About a week ago, I read the description of an online workshop being offered by Writer’s Digest University, called “Introduction to Copyediting.” The first thing I noticed about the course outline was its random capitalization, which either ironically undermined the validity of the curriculum or was a sly statement on the importance of copyediting. The topics covered seemed to capture what a copyeditor does. For example:
- “How to properly use Quotations”
- “Proper use of Commas, Colons, and Semicolons”
- “Avoiding Redundant Words”
- “Keep an eye out for consistency”
- “How to prevent a writer from making all sorts of embarrassing mistakes”
I wondered, “How did I manage to collect these skills?” Based on my experience, here are the steps to becoming a copyeditor:
- Be exposed to the word editor at an early age. My first-grade teacher asked, “What do you want to be when you grow up?” I said “writer.” The girl next to me said “editor.” I wasn’t quite sure what an editor did, but I felt it had something to do with books.
- Learn how to type. When I was about 12, I taught myself from a manual, on a manual.
- Have Mr. Thorn for English. Almost everything I know about grammar I learned in junior high.
- Edit your college roommate’s paper. When I was a freshman, my roommate asked me to look over an essay she was about to turn in. It was my first editing job. She got a B and was very happy.
- Apply for a job as a secretary. A week or two after graduating with a BA in English Literature, I answered a newspaper ad for a secretary at a publishing company. I aced the typing test. (See item 2.)
- Get promoted. Over the course of eight years, I worked my way up to the position of senior editor. One of my tasks was to manage the work of copyeditors; I observed what they did and became overly familiar with The Chicago Manual of Style.
- Go freelance. Eleven years ago, I began offering my services as a copyeditor.
- Learn something new every day. Each manuscript presents its own challenges, providing a constant education.
My first supervisor called publishing the “accidental profession.” While becoming a copyeditor may have been a bit random, certain things in my life pointed toward a career in publishing. As a child, I made tiny books to sell; I vaguely recall unloading one for a dollar. I remember being inspired by an arts-and-crafts toy from the drug store, the final product of which was a bound book about a grasshopper. In junior high, I produced an anonymous newspaper, calling myself the “Phantom Editor.”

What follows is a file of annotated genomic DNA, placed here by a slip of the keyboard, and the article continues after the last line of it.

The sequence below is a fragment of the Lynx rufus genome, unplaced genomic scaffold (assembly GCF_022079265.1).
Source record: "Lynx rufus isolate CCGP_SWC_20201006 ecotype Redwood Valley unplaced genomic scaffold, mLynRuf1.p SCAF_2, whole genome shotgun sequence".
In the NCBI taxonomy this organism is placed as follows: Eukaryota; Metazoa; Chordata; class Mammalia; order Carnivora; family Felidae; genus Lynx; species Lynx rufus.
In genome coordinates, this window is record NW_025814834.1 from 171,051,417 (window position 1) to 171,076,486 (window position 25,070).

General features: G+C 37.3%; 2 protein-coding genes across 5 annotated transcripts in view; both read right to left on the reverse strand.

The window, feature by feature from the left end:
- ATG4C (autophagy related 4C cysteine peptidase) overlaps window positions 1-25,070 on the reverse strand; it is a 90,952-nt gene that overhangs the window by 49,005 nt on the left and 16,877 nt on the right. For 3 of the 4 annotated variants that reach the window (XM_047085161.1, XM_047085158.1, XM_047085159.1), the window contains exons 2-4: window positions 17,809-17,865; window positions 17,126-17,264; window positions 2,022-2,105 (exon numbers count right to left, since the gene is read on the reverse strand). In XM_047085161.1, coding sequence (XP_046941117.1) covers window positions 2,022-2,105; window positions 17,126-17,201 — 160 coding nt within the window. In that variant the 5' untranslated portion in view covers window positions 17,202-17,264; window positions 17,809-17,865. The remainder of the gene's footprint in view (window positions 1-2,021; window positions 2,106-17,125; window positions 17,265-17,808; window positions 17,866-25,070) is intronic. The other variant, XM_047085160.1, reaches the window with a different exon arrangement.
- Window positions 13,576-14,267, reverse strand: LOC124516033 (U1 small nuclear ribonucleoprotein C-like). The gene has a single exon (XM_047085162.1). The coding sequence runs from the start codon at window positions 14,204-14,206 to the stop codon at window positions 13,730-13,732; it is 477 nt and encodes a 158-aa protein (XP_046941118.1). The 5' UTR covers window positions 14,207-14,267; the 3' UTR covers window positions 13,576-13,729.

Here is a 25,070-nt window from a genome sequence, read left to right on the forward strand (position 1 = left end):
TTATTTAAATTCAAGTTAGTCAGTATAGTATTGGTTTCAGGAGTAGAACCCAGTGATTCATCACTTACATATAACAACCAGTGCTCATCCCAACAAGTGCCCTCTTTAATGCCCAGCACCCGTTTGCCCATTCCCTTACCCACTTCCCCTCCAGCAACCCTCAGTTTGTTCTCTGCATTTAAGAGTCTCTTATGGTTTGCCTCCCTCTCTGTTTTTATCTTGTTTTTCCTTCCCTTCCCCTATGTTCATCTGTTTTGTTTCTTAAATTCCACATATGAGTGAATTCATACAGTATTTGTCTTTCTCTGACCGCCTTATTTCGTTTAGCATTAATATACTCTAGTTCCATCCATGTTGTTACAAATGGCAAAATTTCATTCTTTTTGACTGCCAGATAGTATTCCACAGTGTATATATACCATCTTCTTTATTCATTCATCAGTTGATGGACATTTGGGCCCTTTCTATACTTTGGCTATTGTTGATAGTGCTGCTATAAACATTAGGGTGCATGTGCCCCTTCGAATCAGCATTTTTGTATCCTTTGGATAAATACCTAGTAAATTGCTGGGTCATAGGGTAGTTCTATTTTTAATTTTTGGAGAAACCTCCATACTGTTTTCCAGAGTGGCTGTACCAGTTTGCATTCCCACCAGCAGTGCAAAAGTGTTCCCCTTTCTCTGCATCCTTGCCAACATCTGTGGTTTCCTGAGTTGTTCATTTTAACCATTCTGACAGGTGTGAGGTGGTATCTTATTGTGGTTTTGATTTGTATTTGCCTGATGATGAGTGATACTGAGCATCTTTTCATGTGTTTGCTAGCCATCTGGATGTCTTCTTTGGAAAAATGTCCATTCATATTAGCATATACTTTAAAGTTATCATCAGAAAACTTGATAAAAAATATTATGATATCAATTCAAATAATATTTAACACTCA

I’m sure there are doctors, lawyers, firefighters, astronauts, professional athletes, rock stars, actors, architects, teachers, artists, and writers who always knew what they “wanted to be.” And perhaps people who pursue advanced degrees or seek vocational training have a pretty good idea. But I imagine that the majority of professions are accidental. For example, the other day, I found myself musing, “Who sets out to work at a property management company?” Not that there’s anything wrong with that.
I wonder if my precocious six-year-old classmate ever became an editor. Or a property manager.
i already had a masters degree when i first met Karen. she was 8. her vocabulary out shined mine. it is rumored that her mother kept a list of words that she used prior to age 1. i would love to see that list.
Ha! Thank you for sharing this story, Wayne, although I know it must be a great exaggeration. My mother did keep a list of the words I used in my early years. The only item I remember is “No big deal.” (I guess I was a laid-back youngster.)